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    Author(s): Stephen B. Monsen
    Date: 2004
    Source: In: Monsen, Stephen B.; Stevens, Richard; Shaw, Nancy L., comps. Restoring western ranges and wildlands, vol. 1. Gen. Tech. Rep. RMRS-GTR-136-vol-1. Fort Collins, CO: U.S. Department of Agriculture, Forest Service, Rocky Mountain Research Station. p. 57-64
    Publication Series: General Technical Report (GTR)
    Station: Rocky Mountain Research Station
    PDF: View PDF  (65 B)

    Description

    Generally, range or wildlife habitat improvement projects seek to achieve desirable plants through the elimination or replacement of undesirable species or both. Control measures are thus designed to: (1) reduce the competitive effects of existing species (Evans and Young 1987a,b; Robertson and Pearse 1945), (2) allow the establishment of seeded species (Harper and Benton 1966; Toole and others 1956), and (3) facilitate reestablishment, or improve the vigor of, desirable native plants (Plummer and others 1970a; Stevens 1987b).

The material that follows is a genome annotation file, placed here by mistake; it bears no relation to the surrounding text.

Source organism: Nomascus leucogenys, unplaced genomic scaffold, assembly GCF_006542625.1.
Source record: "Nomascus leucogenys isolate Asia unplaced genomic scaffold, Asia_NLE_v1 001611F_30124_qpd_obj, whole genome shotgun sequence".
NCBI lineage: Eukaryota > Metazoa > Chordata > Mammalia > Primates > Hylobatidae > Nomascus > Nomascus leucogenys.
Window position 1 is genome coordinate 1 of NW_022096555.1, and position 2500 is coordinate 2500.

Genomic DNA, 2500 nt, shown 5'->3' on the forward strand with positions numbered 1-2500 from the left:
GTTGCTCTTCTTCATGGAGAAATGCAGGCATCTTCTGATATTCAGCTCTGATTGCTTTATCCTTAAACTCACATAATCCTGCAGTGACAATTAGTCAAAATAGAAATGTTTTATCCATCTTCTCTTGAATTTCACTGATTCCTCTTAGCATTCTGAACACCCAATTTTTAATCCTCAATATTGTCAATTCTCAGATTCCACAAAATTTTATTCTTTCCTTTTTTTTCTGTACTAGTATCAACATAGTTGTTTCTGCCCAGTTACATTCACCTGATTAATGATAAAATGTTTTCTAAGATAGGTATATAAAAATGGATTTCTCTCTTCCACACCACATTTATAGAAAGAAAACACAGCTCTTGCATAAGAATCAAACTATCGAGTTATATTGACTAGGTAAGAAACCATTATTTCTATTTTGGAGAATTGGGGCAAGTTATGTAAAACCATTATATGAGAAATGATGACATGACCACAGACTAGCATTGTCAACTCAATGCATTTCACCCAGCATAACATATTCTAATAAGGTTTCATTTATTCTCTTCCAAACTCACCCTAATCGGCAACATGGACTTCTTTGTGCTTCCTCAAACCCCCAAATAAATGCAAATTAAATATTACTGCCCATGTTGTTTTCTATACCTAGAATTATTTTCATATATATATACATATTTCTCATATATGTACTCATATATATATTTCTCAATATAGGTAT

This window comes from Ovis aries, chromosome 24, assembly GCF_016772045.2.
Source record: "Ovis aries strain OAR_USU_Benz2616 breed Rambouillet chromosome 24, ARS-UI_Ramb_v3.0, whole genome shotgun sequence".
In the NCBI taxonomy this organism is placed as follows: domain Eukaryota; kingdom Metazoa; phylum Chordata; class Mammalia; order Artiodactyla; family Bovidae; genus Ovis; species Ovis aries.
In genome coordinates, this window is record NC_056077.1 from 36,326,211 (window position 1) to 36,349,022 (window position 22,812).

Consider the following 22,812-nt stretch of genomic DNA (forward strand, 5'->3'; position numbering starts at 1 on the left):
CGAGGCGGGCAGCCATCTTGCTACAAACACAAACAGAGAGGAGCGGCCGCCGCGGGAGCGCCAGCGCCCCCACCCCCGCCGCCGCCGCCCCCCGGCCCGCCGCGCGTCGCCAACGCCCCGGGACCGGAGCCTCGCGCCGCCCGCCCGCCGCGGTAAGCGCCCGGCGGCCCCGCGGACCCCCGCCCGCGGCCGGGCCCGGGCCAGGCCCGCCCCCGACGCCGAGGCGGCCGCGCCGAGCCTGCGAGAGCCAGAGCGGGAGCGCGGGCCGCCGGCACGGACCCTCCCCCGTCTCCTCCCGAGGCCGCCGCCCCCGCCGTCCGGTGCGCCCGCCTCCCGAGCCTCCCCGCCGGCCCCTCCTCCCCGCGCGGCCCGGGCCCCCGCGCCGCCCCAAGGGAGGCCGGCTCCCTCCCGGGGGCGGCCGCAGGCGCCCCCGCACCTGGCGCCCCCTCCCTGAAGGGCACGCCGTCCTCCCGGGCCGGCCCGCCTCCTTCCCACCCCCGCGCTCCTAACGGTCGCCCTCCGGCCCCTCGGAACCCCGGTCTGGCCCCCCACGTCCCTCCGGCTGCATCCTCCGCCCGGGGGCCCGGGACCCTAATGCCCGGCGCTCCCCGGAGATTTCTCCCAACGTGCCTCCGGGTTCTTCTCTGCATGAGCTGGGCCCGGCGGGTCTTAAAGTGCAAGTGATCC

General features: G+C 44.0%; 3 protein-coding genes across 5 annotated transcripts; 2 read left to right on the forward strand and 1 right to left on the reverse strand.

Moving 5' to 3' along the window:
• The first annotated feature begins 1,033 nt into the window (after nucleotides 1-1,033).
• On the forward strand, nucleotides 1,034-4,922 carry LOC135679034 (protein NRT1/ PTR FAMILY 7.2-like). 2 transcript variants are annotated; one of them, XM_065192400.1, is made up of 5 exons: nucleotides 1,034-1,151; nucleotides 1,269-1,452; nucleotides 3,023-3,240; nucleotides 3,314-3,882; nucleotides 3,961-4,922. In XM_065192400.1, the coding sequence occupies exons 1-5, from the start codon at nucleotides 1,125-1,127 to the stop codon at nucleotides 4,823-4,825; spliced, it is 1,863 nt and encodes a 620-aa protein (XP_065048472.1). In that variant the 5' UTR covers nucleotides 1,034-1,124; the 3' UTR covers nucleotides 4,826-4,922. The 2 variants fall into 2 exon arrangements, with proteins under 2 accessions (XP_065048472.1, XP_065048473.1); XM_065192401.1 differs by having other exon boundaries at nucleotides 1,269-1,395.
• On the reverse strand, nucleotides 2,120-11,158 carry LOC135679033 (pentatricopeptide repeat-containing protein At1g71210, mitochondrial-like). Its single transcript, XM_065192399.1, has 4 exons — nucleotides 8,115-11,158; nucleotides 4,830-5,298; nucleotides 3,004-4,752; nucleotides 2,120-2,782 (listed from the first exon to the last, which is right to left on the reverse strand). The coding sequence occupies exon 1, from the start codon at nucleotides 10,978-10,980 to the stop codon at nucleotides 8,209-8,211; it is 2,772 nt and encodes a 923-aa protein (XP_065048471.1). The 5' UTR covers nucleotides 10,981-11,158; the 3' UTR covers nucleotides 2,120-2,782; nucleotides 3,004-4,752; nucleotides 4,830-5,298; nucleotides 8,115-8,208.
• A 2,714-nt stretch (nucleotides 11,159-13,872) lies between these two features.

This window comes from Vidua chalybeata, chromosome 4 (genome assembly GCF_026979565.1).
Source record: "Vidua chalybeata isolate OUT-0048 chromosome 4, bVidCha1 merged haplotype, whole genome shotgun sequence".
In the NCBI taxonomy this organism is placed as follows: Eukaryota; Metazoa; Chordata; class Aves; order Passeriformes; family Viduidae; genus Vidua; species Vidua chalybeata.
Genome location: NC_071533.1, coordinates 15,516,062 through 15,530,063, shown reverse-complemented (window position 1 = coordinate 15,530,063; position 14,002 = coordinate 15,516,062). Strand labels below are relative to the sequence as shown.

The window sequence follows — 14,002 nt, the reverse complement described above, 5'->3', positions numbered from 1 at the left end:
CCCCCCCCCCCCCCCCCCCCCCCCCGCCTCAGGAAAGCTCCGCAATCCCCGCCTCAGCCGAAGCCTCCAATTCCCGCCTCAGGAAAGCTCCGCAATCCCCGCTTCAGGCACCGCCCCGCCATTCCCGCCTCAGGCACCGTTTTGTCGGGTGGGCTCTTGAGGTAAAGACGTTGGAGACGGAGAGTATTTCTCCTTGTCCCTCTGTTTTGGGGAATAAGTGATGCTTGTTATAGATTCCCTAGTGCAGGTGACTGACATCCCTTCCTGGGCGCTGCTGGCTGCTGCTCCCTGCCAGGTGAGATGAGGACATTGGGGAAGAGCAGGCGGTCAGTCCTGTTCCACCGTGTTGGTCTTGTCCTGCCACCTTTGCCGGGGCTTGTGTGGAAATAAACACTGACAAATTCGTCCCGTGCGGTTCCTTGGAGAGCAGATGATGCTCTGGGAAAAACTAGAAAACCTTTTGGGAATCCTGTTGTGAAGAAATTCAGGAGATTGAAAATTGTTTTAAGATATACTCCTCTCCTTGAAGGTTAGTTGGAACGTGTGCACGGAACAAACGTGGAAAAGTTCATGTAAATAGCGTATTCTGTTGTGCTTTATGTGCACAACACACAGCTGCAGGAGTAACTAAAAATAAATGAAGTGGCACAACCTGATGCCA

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    Citation

    Monsen, Stephen B. 2004. Chapter 8. Controlling plant competition. In: Monsen, Stephen B.; Stevens, Richard; Shaw, Nancy L., comps. Restoring western ranges and wildlands, vol. 1. Gen. Tech. Rep. RMRS-GTR-136-vol-1. Fort Collins, CO: U.S. Department of Agriculture, Forest Service, Rocky Mountain Research Station. p. 57-64

    Keywords

    rehabilitation, revegetation, plant ecology, seed, plant communities, wildlife habitat, invasive species, equipment, plant materials, native plants

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